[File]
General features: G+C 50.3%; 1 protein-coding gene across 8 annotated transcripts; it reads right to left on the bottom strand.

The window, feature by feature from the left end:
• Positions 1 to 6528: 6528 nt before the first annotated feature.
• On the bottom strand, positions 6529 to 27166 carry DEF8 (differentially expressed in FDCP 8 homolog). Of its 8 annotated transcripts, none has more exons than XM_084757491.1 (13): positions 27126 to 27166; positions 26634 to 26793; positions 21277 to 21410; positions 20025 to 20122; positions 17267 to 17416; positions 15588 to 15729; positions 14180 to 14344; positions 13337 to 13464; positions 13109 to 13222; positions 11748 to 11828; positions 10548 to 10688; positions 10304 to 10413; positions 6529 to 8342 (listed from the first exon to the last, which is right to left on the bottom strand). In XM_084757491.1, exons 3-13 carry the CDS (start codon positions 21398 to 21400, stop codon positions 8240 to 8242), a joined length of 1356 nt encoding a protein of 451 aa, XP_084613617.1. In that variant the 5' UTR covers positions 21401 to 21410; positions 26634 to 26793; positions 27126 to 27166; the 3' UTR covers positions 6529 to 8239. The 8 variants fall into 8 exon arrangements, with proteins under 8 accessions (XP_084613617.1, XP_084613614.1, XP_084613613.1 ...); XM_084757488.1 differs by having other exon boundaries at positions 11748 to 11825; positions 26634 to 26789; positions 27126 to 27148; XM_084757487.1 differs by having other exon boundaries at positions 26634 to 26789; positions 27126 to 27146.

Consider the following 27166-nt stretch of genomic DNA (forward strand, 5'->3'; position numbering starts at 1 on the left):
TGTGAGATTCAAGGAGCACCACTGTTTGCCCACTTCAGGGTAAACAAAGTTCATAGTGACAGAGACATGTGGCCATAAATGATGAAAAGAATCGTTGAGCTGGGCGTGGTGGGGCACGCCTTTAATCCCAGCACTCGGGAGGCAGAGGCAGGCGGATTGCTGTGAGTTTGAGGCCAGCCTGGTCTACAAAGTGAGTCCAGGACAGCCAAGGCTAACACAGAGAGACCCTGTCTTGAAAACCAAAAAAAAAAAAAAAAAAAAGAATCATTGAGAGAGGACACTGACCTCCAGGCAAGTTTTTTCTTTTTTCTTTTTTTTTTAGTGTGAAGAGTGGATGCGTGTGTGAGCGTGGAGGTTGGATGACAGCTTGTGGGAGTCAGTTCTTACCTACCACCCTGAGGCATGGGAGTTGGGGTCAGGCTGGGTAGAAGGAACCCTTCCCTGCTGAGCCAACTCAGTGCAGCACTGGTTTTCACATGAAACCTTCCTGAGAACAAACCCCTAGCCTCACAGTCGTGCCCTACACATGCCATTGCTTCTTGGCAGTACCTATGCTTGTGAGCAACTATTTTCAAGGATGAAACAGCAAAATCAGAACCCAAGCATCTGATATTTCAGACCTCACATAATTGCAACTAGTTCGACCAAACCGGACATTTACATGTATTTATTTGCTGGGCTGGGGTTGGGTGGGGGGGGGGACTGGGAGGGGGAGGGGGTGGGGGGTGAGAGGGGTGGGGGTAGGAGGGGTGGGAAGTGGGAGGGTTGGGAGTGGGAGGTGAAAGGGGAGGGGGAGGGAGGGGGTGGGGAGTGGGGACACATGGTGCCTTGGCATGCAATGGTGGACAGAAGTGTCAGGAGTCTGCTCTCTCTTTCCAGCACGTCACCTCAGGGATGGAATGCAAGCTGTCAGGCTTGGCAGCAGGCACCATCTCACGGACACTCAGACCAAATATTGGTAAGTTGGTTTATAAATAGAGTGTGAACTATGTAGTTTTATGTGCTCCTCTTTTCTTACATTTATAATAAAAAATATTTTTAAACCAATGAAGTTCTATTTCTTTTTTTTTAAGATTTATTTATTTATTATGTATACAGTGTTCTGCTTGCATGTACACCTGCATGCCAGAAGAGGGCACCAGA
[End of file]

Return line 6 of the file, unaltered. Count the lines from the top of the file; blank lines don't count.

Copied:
TGTGAGATTCAAGGAGCACCACTGTTTGCCCACTTCAGGGTAAACAAAGTTCATAGTGACAGAGACATGTGGCCATAAATGATGAAAAGAATCGTTGAGCTGGGCGTGGTGGGGCACGCCTTTAATCCCAGCACTCGGGAGGCAGAGGCAGGCGGATTGCTGTGAGTTTGAGGCCAGCCTGGTCTACAAAGTGAGTCCAGGACAGCCAAGGCTAACACAGAGAGACCCTGTCTTGAAAACCAAAAAAAAAAAAAAAAAAAAGAATCATTGAGAGAGGACACTGACCTCCAGGCAAGTTTTTTCTTTTTTCTTTTTTTTTTAGTGTGAAGAGTGGATGCGTGTGTGAGCGTGGAGGTTGGATGACAGCTTGTGGGAGTCAGTTCTTACCTACCACCCTGAGGCATGGGAGTTGGGGTCAGGCTGGGTAGAAGGAACCCTTCCCTGCTGAGCCAACTCAGTGCAGCACTGGTTTTCACATGAAACCTTCCTGAGAACAAACCCCTAGCCTCACAGTCGTGCCCTACACATGCCATTGCTTCTTGGCAGTACCTATGCTTGTGAGCAACTATTTTCAAGGATGAAACAGCAAAATCAGAACCCAAGCATCTGATATTTCAGACCTCACATAATTGCAACTAGTTCGACCAAACCGGACATTTACATGTATTTATTTGCTGGGCTGGGGTTGGGTGGGGGGGGGGACTGGGAGGGGGAGGGGGTGGGGGGTGAGAGGGGTGGGGGTAGGAGGGGTGGGAAGTGGGAGGGTTGGGAGTGGGAGGTGAAAGGGGAGGGGGAGGGAGGGGGTGGGGAGTGGGGACACATGGTGCCTTGGCATGCAATGGTGGACAGAAGTGTCAGGAGTCTGCTCTCTCTTTCCAGCACGTCACCTCAGGGATGGAATGCAAGCTGTCAGGCTTGGCAGCAGGCACCATCTCACGGACACTCAGACCAAATATTGGTAAGTTGGTTTATAAATAGAGTGTGAACTATGTAGTTTTATGTGCTCCTCTTTTCTTACATTTATAATAAAAAATATTTTTAAACCAATGAAGTTCTATTTCTTTTTTTTTAAGATTTATTTATTTATTATGTATACAGTGTTCTGCTTGCATGTACACCTGCATGCCAGAAGAGGGCACCAGA